Twin Otter tour marks 50th anniversary of 'Northern workhorse'
'The North has made this plane what it is,' says Viking Air CEO
In the aviation world, the Twin Otter is about as Canadian as the country's red and white maple leaf flag — and not just because the two icons share the same birthday.
Now, the company that brought the Twin Otter back into production is celebrating the original plane's 50th anniversary with a Northern tour.
"We know the North has made this plane what it is," said David Curtis, president and CEO of Viking Air Ltd.
"There are so many stories, everywhere I go I hear, 'my father, my grandfather, my brother, has a Twin Otter story.'"
Northern flying legend Rocky Parsons, 89, has some stories. He was all smiles as he checked out the flight deck of Viking Air's new Twin Otter 400 at the Summit Air Hangar in Yellowknife.
He's flown a Twin Otter to the North Pole three times.
"On the last occasion I, ahem, left the Canadian Flag there, by putting one through the ice," he chuckled. "I'm not bragging about it but…".
The flag was on the rudder of the Twin Otter, which sank and was never recovered.
Production of the original Twin Otter stopped in 1988. Many aviation enthusiasts were thrilled when Viking took over the blueprints and certificates to rebuild the plane in 2006.
"It's a very simple aircraft, and simple is what you need in the North," Curtis said. "It carries a great load and it can land on unprepared runways, gravel strips, tundra tires."
Curtis said his company wanted to preserve those characteristics in its new Twin Otters. But these days, "simple" involves a little more technology than back in the day when Parsons was behind the controls.
"We were obliged to use an astral compass in the North, and the 'brain box,'" Parsons joked. "Maybe that's why we got in so much trouble."
Curtis says the Viking Twin Otter has new safety systems on board, including something called 'synthetic vision' which allows pilots to visualize the terrain they're working in. It also has a flight recorder and a voice recorder, both of which are mandatory now.
"If you understand where this airplane operates, [it's] in some very challenging environments," Curtis said. "It's about the pilot having more tools to let them know where they are and what's around them."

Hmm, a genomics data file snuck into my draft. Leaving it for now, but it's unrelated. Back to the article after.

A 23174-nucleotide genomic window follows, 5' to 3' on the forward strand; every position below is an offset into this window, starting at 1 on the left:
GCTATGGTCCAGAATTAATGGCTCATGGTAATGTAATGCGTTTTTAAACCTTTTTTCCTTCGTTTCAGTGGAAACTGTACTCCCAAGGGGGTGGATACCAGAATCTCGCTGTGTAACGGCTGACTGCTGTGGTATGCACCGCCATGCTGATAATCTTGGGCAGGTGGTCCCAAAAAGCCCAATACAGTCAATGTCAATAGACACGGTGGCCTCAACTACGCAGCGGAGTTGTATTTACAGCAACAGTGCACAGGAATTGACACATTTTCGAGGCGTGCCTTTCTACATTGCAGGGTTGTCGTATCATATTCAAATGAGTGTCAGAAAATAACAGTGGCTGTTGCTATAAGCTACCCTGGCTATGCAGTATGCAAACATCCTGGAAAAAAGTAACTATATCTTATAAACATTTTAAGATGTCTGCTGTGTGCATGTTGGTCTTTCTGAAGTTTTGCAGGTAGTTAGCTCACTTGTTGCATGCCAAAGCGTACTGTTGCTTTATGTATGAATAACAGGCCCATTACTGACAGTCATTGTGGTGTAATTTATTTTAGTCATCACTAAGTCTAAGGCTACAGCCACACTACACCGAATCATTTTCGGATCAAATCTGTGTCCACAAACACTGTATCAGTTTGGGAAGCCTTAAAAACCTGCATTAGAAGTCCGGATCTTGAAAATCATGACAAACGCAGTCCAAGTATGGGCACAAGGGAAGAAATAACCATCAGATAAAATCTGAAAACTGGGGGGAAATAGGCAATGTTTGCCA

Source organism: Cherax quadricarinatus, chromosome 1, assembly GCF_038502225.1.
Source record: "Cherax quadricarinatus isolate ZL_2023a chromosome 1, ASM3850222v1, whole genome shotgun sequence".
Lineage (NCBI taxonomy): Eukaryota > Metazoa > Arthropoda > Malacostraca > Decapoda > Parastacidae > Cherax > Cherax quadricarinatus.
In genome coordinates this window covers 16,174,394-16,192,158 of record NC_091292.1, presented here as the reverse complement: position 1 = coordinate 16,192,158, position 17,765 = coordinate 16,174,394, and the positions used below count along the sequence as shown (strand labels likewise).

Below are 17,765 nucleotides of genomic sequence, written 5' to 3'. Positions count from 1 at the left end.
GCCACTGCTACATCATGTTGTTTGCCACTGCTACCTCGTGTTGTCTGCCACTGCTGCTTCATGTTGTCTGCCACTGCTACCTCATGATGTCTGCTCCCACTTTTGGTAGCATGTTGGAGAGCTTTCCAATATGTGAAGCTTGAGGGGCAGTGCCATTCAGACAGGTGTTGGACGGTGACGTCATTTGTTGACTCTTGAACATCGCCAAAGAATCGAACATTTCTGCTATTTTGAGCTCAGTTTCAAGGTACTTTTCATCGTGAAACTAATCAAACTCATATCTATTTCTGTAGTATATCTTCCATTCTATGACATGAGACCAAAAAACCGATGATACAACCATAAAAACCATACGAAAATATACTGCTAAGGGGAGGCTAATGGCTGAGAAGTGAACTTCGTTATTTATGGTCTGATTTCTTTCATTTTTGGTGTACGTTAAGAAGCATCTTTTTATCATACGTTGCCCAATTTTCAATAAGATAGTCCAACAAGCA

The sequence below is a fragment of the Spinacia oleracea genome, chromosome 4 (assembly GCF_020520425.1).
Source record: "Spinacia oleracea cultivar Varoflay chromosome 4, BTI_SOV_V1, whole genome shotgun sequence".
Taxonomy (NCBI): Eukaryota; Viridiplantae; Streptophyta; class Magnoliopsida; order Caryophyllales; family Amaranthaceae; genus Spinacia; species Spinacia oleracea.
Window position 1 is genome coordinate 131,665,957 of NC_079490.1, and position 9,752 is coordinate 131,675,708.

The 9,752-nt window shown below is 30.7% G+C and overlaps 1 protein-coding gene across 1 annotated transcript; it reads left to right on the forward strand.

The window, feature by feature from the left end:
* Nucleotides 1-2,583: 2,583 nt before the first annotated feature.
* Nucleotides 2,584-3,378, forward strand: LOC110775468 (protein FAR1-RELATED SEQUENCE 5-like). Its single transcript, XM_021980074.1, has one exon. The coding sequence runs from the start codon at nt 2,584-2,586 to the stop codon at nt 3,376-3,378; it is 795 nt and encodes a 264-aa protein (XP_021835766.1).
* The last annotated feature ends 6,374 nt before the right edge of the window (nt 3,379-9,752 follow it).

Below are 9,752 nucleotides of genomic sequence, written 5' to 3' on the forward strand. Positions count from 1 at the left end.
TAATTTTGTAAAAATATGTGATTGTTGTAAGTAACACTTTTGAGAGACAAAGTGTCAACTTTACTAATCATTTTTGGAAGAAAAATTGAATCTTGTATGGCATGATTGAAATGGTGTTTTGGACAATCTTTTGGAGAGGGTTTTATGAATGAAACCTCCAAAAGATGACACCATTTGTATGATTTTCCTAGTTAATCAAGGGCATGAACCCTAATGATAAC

Curtis said the plane also incorporates carbon fibre, to make the aircraft lighter and allow for a larger payload.
Tough market in the North
Curtis says a new Twin Otter will cost $7 million, compared to a used one, which sells for about $4 million.
Viking is touring its new plane in the North, and it's targeting Northern customers, but Curtis knows it will be a tough sell because there are already so many old-school Twin Otters still in service in the North.
"After 50 years, it's still doing what it was designed to do, and they are still making a living doing it," he said.
The market for the little plane that some say 'opened the North' is now outside Canada in "emerging markets" such as China, South America and Africa.
"We're putting airplanes in Siberia," Curtis said. "One day we'll sell them up here. You'll see new 400s in Yellowknife, I'm sure. We'd love to see the Department of National Defence operating more new Twin Otters in the North."
In the meantime, Curtis is enjoying the tour. He said his best memories so far are landing in strong winds across the runway in Resolute, and and the reaction the new Twin Otter received in Pond Inlet.
"The smiles, the people, the babies and the moms and the dads crawling all over the airplane, signing the wing rib we brought. I was nearly in tears."
Although he called it "a thrill" to spend some time with the new Twin Otter, Rocky Parsons is not quite so sentimental about getting behind the controls again.
"I don't miss it. I enjoy fishing," he said.
"When airplanes fly over, after you've put in as many years as I have, I don't even bother glancing up. More interested in whether the fish are biting."